I myself consider Steve Gibson one of the best Chairmen in the country, a patient man who doesn’t hit the panic button at the first time of asking. He is one of a dying breed in world football; an owner who was brought up in the local environment supporting his club. Boro fans will always have a gratitude of debt towards the man, as Gibson is one of the men that saved the club from Liquidation when they almost folded towards the end of the 20th century. His decision to let Southgate go was the correct call and I believe it has come at the right time. Gibson wants the club to bounce straight back the Premiership at the first time of asking, most likely to help the club balance the finances once again. He gave Southgate every possible opportunity, something most managers don’t get. The club is sitting in a great league position and the right appointment can help give the club an initial boost and help the club realise it’s ambition of promotion at the first time of asking.

The only problem is who will take the job? The objective is clearly to get the club promoted this season as another season in the Championship may result in the club needing to make more cut backs. Gordon Strachan’s name has once again been churned out by the bookies as a favourite – an ideal candidate for the club, but is Boro an ideal opportunity for Strachan? If any manager is tasked with getting promotion they are going to want resources to do so and Boro lack a lot of funding. Their young squad lacks experience and any high profile name manager will want to bring in tried and tested players. If it is to be Strachan then Gibson and the board would have to take a massive gamble, put whatever they’ve got left into the club and pray that he can get the job done.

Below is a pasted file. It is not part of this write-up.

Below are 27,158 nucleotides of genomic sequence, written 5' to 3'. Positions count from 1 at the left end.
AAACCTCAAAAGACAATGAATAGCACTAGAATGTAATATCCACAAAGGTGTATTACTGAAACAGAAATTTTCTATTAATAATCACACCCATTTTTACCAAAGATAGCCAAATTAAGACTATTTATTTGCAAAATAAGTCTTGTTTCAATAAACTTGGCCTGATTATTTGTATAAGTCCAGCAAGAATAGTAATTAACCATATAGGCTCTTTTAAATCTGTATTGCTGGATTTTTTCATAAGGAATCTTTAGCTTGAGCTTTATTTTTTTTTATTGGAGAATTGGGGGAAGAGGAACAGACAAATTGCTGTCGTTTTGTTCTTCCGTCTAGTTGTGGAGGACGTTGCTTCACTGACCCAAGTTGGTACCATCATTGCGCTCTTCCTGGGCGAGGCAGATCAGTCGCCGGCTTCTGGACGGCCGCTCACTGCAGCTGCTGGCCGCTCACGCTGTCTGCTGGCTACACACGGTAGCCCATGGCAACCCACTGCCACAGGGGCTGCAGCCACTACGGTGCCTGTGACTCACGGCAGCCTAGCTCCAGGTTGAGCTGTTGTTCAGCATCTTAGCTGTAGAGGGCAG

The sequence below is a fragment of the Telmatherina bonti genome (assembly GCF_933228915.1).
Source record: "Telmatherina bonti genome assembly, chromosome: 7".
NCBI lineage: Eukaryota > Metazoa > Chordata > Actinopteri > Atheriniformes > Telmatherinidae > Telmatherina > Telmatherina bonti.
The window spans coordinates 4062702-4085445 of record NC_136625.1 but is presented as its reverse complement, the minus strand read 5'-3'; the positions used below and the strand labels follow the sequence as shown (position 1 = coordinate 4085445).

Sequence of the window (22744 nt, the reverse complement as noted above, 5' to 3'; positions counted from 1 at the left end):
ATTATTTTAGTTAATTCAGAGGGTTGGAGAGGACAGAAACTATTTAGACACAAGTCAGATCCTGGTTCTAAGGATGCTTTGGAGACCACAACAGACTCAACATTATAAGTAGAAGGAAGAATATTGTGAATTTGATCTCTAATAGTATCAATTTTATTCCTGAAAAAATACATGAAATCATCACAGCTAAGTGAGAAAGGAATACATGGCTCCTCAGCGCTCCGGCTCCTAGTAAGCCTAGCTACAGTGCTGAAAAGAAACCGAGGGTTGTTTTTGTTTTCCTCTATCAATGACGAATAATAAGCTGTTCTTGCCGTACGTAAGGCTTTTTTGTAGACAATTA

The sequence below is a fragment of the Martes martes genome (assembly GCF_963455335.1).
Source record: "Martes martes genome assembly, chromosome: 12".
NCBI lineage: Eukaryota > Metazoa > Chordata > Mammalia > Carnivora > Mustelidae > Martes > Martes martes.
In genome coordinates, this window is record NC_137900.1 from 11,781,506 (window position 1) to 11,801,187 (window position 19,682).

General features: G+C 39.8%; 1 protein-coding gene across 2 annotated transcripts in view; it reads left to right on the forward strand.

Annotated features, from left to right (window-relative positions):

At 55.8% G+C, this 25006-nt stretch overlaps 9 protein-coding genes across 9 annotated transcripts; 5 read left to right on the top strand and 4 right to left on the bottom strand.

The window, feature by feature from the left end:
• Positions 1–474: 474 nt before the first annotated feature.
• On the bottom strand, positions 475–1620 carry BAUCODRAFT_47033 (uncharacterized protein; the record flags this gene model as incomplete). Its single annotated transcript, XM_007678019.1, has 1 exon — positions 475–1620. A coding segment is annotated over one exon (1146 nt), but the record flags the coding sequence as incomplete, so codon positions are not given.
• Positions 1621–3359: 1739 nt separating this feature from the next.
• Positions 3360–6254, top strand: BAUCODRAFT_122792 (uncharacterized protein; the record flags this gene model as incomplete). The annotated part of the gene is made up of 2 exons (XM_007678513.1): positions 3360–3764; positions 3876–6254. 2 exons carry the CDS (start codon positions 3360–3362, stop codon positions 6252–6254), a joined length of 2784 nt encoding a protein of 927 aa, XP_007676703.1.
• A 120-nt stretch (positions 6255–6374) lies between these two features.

Milan Mandaric has ruled out the fantastic Nigel Pearson, but you can never say never in football. I’m a big fan of Pearson and I’m not surprised that the Leicester chairman is so keen to keep hold of him. Kevin Keegan is the bookies 2nd favourite to take the job (maybe becoming a Toon heretic?) as well as Alan Curbishley being up there. However, these are two managers who would demand they’d be given resources; particularly after their most previous employers relieved them of purchasing duties.

I wouldn’t be surprised if Gibson takes his time with this appointment, as mentioned before he is a man with a lot of patience and likes to be 100% sure before his makes a big decision. Middlesbrough’s situation makes their next managerial appointment a difficult one to call, but I wouldn’t be surprised if it ended up being an intriguing appointment. One of the best things about Steve Gibson as a chairman is that he has the right mix of being a fan and an owner, so whoever he and the board decide on is most likely to be someone the fans can put faith in.